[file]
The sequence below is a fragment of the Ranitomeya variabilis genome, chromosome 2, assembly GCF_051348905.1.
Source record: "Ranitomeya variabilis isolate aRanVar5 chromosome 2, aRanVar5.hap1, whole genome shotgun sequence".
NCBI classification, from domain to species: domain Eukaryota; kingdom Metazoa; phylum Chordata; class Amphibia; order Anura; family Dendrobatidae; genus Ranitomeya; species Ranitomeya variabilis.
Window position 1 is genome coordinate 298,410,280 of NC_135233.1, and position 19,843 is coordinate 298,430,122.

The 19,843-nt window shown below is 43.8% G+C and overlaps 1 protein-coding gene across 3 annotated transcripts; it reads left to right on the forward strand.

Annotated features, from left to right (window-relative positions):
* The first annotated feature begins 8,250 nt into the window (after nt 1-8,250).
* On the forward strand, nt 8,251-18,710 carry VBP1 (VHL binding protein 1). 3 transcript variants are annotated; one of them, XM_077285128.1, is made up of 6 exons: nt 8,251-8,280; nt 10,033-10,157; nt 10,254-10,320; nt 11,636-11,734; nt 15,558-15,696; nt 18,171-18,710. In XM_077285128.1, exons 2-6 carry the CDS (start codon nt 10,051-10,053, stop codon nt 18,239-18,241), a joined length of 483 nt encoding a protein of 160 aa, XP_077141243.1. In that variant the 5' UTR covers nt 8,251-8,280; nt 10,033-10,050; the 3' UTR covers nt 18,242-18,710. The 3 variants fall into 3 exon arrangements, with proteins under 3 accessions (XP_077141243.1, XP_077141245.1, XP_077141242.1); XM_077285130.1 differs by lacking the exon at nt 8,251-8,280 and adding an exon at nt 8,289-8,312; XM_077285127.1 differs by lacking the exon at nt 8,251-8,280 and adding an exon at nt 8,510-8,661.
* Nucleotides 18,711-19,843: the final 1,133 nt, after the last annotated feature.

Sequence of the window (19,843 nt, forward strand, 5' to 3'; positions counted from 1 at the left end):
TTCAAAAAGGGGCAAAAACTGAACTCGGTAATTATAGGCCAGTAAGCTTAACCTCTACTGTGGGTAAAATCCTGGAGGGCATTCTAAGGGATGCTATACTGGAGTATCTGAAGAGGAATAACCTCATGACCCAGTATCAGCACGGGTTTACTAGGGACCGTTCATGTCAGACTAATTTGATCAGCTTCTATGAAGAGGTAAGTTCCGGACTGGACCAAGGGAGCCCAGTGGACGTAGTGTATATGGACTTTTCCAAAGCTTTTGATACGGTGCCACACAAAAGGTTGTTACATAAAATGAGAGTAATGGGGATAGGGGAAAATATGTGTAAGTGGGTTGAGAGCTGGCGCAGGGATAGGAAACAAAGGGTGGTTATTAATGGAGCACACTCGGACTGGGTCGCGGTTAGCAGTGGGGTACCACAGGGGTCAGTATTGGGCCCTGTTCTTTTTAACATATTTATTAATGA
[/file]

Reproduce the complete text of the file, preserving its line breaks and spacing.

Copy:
The sequence below is a fragment of the Ranitomeya variabilis genome, chromosome 2, assembly GCF_051348905.1.
Source record: "Ranitomeya variabilis isolate aRanVar5 chromosome 2, aRanVar5.hap1, whole genome shotgun sequence".
NCBI classification, from domain to species: domain Eukaryota; kingdom Metazoa; phylum Chordata; class Amphibia; order Anura; family Dendrobatidae; genus Ranitomeya; species Ranitomeya variabilis.
Window position 1 is genome coordinate 298,410,280 of NC_135233.1, and position 19,843 is coordinate 298,430,122.

The 19,843-nt window shown below is 43.8% G+C and overlaps 1 protein-coding gene across 3 annotated transcripts; it reads left to right on the forward strand.

Annotated features, from left to right (window-relative positions):
* The first annotated feature begins 8,250 nt into the window (after nt 1-8,250).
* On the forward strand, nt 8,251-18,710 carry VBP1 (VHL binding protein 1). 3 transcript variants are annotated; one of them, XM_077285128.1, is made up of 6 exons: nt 8,251-8,280; nt 10,033-10,157; nt 10,254-10,320; nt 11,636-11,734; nt 15,558-15,696; nt 18,171-18,710. In XM_077285128.1, exons 2-6 carry the CDS (start codon nt 10,051-10,053, stop codon nt 18,239-18,241), a joined length of 483 nt encoding a protein of 160 aa, XP_077141243.1. In that variant the 5' UTR covers nt 8,251-8,280; nt 10,033-10,050; the 3' UTR covers nt 18,242-18,710. The 3 variants fall into 3 exon arrangements, with proteins under 3 accessions (XP_077141243.1, XP_077141245.1, XP_077141242.1); XM_077285130.1 differs by lacking the exon at nt 8,251-8,280 and adding an exon at nt 8,289-8,312; XM_077285127.1 differs by lacking the exon at nt 8,251-8,280 and adding an exon at nt 8,510-8,661.
* Nucleotides 18,711-19,843: the final 1,133 nt, after the last annotated feature.

Sequence of the window (19,843 nt, forward strand, 5' to 3'; positions counted from 1 at the left end):
TTCAAAAAGGGGCAAAAACTGAACTCGGTAATTATAGGCCAGTAAGCTTAACCTCTACTGTGGGTAAAATCCTGGAGGGCATTCTAAGGGATGCTATACTGGAGTATCTGAAGAGGAATAACCTCATGACCCAGTATCAGCACGGGTTTACTAGGGACCGTTCATGTCAGACTAATTTGATCAGCTTCTATGAAGAGGTAAGTTCCGGACTGGACCAAGGGAGCCCAGTGGACGTAGTGTATATGGACTTTTCCAAAGCTTTTGATACGGTGCCACACAAAAGGTTGTTACATAAAATGAGAGTAATGGGGATAGGGGAAAATATGTGTAAGTGGGTTGAGAGCTGGCGCAGGGATAGGAAACAAAGGGTGGTTATTAATGGAGCACACTCGGACTGGGTCGCGGTTAGCAGTGGGGTACCACAGGGGTCAGTATTGGGCCCTGTTCTTTTTAACATATTTATTAATGA